Make Your Shopping Cart Work Harder
The time has come to reimagine your shopping cart. For years, it's served as the connection between the shopping experience and the checkout process, but now it needs to do more. Consumers aren't shopping like they did in the early days of e-commerce, and it’s time for the shopping cart to catch up.
The shopping cart no longer signals the beginning of the often daunting checkout process. Instead, consumers are using the cart to store items with plans to shop at a later time. According to Consumers Tell All, a recent study conducted by Bronto, 73 percent of shoppers use the cart to store items they plan to buy later.
The study looked at two ways online shoppers plan to revisit items left in their shopping carts: on a different device and while in-store. Overall, 40 percent of online shoppers plan to view carts again, but the data also shows that younger shoppers are leading this trend.
More than half of all online shoppers under 40 leave items in the shopping cart with plans to view later on a different device. More than two-thirds of millennials, or digital natives if you prefer, view carted items later on a different device, and 28 percent of these 18- to 29-year-olds do this every time they shop!
A similar trend was apparent for shoppers using carts to move between sites and store locations. As with device transitions, this behavior declines with age, though I expect that these device and channel connections will become more common for all ages as mobile devices become more deeply integrated into the shopping experience.
You can help bring these consumers back to your site with shopping cart reminder emails, and you can optimize your cart in many ways to discourage folks from leaving items behind in the first place. However, because we know consumers will revisit their carts, it’s to your advantage to focus your efforts on making it easier to shop and buy when they return.
While you've probably invested time and resources into optimizing your site for mobile devices, you may have overlooked your shopping cart or at least some elements of cart functionality that could help maintain the shopper’s momentum as they revisit the cart on a different device. Your cart may look fantastic on mobile devices, but does it retain features that could help the shopper decide to buy? Here are a few elements I often see stripped from mobile carts that could help shoppers:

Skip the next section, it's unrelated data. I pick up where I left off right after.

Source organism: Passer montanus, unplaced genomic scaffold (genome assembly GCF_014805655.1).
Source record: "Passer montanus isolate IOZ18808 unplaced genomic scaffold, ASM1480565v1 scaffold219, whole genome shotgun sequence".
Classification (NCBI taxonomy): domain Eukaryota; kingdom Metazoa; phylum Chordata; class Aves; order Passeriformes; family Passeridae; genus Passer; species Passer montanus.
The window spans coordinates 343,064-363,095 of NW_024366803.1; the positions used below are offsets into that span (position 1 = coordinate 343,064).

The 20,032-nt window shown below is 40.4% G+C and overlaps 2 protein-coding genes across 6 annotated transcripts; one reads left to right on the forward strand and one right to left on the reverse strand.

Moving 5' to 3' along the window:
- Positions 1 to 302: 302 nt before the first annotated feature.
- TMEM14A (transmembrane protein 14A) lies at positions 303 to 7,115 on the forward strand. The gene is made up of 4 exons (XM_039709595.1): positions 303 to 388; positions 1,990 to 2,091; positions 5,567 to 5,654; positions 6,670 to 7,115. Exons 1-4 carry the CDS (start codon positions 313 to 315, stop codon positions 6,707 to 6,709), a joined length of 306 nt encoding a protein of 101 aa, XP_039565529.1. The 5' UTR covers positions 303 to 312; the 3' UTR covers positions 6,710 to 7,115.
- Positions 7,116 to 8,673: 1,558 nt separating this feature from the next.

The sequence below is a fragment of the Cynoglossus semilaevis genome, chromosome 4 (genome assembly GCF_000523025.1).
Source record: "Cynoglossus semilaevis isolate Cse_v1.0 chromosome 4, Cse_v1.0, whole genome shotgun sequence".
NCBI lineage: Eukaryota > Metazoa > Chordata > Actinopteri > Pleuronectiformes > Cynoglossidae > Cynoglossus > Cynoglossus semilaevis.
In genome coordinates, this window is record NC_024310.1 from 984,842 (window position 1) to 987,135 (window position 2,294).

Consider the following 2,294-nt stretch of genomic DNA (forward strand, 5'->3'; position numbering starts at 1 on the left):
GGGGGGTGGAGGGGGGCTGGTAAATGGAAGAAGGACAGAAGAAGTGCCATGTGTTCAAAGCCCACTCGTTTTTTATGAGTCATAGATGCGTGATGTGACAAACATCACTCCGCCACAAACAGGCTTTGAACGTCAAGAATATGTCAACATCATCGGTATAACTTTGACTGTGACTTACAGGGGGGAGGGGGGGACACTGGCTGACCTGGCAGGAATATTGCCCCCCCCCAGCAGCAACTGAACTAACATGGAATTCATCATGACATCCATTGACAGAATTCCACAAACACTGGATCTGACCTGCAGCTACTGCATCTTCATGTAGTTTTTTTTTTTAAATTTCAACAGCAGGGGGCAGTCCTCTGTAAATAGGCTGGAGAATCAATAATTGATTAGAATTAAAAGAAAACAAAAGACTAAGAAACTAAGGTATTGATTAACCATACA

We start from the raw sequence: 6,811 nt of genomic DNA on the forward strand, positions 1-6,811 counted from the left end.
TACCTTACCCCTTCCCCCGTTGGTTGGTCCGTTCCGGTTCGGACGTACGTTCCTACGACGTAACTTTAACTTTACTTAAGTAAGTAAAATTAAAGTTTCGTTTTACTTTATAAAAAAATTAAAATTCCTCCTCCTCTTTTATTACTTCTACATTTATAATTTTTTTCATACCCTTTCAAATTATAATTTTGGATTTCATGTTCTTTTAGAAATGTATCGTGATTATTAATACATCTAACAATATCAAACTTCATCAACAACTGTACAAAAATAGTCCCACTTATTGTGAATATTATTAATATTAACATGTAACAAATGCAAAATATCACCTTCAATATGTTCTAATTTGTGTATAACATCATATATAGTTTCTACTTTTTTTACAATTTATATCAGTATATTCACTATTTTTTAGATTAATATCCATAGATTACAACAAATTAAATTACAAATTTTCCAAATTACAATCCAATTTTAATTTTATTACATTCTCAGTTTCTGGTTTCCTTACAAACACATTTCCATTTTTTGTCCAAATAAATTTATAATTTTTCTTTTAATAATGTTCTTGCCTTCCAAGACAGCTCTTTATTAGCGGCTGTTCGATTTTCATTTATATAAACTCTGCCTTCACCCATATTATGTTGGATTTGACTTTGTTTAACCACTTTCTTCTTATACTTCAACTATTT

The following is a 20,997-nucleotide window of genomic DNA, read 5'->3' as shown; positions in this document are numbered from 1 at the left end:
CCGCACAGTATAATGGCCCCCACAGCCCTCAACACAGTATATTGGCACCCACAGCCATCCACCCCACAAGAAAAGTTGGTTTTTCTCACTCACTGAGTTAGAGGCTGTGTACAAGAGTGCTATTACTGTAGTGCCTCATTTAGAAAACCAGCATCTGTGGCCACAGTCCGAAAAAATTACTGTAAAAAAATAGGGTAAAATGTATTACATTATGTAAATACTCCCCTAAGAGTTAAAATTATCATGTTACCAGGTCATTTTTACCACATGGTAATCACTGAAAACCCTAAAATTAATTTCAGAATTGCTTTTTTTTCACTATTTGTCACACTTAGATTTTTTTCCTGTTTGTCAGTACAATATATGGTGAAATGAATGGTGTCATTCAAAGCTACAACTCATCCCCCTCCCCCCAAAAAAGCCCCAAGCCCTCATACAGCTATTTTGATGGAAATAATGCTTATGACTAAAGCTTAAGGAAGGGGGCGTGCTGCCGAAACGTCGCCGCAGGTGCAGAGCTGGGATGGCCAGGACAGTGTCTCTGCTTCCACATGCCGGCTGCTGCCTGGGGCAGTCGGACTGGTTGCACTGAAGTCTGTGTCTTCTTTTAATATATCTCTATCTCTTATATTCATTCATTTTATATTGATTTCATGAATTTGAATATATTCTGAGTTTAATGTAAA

- quantity, size and color adjustments;
- product images, ratings and descriptions;
- promo code entry fields;
- customer service links and phone numbers;
- order total with estimated shipping costs and/or shipping options; and
- store locator links.
These elements can also benefit shoppers who revisit a cart in-store, though there are additional features you can include on the cart page to help these folks navigate the in-store experience. Many store shoppers may not want to interact with store staff, or they may not be able to find someone to help. Think of the most commonly asked questions your store customers have and find ways to incorporate that information on the cart page. Here are a few things to consider:
- inventory lookup;
- loyalty program details;
- weekly store sale information;
- home delivery policies;
- financing options; and
- product FAQs.
While it’s impossible to anticipate every need for the shopper who plans to revisit their shopping cart, you can try to address the majority of questions they would have before making a purchase decision. Including all of these content elements would surely clutter the cart page, especially on a mobile device, so take the time to test and prioritize content that works best for your customer. Include what doesn’t make it to the cart in the cart reminder email to give these shoppers a quick and easy way to find the information they need.
Jim Davidson is the head of research at Bronto, a cloud-based marketing automation software provider.
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